I learnt that Java did not allow multiple inheritance using abstract classes for simplicity.

In java, after a good design of class hierarchy, SubType would not get into trouble of same method prototypes or same name variable, coming from both interface and abstract class as parent types, Because abstract class and interface are discovered(but not designed) based on implementation classes. I guess this is what it meant.

Here is the problem Java code, that still has multiple inheritance issue, using interface keyword:

abstract class SuperType1 {
    protected int item;

interface SuperType2{
    final float item=2.0;
public class SubType extends SuperType1 implements SuperType2{
    public static void main(String[] args){
        SubType s = new SubType(); 
        //s.item = 2; //Compiler knows that 'item' is only mutable in 'class SuperType1', this code should not fail.


As per above program, What exactly does it mean to say that, Java omits multiple inheritance?

  • 7
    Java omits multiple class inheritance, but allows multiple interface inheritance. This is how Java has always worked. – Robert Harvey Nov 23 '14 at 3:09
  • 1
    @raptortech97 this isn't true. Every such definition in an interface is just implicitly public static final. The value of item cannot be changed and it can be accessed like this: SuperType2.item. I wouldn't overuse it though and the naming conventions are off. Without the ambiguity, s.item would also work but this is not the right way to access this constant and most code analysis tools will consider it a violation. The code does not compile because of the assignment of a double 2.0 to a float (loss of precision) and the ambiguous use of s.item. – toniedzwiedz Nov 23 '14 at 8:14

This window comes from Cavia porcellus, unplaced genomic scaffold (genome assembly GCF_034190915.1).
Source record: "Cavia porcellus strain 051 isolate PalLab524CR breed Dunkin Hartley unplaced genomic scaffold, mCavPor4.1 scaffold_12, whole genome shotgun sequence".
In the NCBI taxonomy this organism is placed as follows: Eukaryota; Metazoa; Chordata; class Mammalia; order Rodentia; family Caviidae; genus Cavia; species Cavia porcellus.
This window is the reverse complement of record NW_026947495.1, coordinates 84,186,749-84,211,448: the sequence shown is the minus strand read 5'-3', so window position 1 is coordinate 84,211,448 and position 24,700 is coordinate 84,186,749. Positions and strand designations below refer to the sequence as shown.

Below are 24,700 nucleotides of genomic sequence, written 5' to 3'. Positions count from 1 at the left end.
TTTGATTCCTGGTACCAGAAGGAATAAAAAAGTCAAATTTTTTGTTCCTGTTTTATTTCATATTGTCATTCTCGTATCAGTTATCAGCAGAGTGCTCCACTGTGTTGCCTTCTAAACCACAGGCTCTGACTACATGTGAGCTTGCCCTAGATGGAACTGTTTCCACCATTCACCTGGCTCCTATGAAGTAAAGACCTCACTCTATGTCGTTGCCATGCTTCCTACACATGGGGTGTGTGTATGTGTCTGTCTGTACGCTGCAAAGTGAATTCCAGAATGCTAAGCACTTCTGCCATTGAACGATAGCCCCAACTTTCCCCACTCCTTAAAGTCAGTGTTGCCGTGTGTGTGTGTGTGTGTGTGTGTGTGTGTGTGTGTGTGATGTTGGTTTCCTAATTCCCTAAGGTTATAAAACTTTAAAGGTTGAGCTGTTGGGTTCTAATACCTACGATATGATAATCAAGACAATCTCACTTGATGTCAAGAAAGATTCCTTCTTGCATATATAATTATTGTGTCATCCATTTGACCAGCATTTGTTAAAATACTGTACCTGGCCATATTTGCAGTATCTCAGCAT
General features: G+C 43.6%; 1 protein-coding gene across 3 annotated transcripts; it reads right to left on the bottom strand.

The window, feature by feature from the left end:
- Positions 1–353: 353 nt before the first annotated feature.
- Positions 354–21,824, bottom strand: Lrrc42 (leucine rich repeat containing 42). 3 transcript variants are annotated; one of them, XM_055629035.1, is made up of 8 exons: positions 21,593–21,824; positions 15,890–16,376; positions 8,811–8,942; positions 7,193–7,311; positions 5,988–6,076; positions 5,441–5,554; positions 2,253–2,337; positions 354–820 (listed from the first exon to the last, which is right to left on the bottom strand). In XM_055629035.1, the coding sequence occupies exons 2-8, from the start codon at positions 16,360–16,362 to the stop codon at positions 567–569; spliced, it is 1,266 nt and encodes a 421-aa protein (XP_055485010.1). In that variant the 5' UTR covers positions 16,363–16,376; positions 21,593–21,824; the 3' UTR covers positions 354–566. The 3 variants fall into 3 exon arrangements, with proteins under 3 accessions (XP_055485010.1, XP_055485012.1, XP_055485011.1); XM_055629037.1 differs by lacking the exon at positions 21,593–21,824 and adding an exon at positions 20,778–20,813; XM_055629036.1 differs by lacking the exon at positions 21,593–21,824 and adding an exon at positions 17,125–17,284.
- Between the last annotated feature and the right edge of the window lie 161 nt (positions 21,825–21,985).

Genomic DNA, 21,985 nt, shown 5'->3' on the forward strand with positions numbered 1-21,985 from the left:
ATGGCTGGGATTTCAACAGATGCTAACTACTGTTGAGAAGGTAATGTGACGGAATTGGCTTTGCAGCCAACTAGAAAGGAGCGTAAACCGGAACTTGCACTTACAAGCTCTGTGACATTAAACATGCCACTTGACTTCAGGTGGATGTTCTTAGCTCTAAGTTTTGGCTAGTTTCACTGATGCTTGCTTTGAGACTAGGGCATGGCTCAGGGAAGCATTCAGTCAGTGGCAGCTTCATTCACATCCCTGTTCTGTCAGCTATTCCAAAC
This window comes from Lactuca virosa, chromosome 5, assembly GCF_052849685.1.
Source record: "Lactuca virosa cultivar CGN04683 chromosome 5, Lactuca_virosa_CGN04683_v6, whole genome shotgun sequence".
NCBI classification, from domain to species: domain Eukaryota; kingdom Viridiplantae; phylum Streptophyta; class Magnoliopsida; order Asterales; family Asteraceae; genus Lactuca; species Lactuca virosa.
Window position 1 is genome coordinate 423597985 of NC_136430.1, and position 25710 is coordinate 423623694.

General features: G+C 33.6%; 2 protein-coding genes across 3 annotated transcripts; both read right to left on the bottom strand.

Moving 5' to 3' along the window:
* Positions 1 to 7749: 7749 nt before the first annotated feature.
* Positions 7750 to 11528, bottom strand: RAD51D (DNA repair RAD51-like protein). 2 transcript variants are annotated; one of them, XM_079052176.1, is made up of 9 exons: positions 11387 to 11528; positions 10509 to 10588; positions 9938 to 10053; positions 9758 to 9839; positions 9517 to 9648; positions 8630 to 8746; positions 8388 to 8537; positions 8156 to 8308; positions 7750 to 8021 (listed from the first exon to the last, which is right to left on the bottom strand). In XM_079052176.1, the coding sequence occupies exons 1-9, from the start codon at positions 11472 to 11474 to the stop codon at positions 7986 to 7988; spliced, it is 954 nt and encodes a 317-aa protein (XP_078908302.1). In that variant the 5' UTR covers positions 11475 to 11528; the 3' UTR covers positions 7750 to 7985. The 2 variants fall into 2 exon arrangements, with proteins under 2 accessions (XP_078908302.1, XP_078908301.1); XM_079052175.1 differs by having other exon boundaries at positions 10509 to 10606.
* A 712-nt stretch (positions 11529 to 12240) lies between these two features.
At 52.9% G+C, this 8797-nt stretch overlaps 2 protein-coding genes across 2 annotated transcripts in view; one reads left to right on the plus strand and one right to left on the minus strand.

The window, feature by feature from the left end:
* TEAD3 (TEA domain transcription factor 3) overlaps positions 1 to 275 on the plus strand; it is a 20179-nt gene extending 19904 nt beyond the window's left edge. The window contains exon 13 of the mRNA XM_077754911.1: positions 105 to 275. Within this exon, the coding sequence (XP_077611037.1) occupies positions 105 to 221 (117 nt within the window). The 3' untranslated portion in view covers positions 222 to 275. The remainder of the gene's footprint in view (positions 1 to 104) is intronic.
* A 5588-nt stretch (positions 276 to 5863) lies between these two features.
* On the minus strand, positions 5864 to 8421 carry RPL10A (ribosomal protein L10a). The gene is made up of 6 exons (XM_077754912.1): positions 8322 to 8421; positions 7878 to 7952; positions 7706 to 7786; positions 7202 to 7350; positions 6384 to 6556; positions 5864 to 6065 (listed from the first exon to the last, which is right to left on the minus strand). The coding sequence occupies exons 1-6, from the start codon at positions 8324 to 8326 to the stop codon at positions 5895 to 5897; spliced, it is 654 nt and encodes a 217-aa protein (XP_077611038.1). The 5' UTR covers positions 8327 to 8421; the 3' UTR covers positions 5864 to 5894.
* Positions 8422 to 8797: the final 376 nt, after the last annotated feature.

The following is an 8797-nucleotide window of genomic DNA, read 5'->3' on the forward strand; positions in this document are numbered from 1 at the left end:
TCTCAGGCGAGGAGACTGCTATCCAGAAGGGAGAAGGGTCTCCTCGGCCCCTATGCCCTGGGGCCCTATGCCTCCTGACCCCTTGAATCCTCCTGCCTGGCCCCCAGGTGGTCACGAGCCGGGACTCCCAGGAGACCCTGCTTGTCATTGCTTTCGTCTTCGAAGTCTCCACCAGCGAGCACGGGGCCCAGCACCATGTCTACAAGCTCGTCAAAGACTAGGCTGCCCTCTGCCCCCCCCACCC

• 2
    @raptortech97 Actually the above code will compile using a Java 8 compiler. – Random42 Nov 23 '14 at 13:28

The item field in SuperType2 class is static so there is no inheritance; there is just an ambiguous reference . All fields from interfaces are static and public by default. Java would have been better designed if static fields and methods can only be accessed through class name and not through a reference; but this is not a major flaw.

Since version 8, Java has the diamond problem and multiple inheritance because interfaces can have default methods. In the case of multiple inheritance the code won't compile unless you overwrite the problematic method and specify how it should behave (you can also choose the implementation from a supperclass/interface by using the syntax SuperType.super.method() in the subclass implementation).

  • yes, i get ambiguous error in java 7, all fields in interface are public/static/final. So, in addition to being static, it is not mutable, so java has to know at compile time that s.item is from SuperType1.looks like, java 8 has introduced lot of contradictory concepts like having method implementations in interface{}. Do you recommend learning new java using java 8?java 8 will make java programmer change his design approach in making use of interface and abstract class. tough time fore me as java beginner. – overexchange Nov 24 '14 at 1:09
  • 2
    @overexchange Being final does not mean that the object is not mutable; just that the reference to an object cannot be changed to point to another object, but the referring object can be mutable. I recommend learning Java 8 because introduces neat concepts which boost productivity. More interesting than default methods are lambda expressions and Streams API. – Random42 Nov 24 '14 at 8:00

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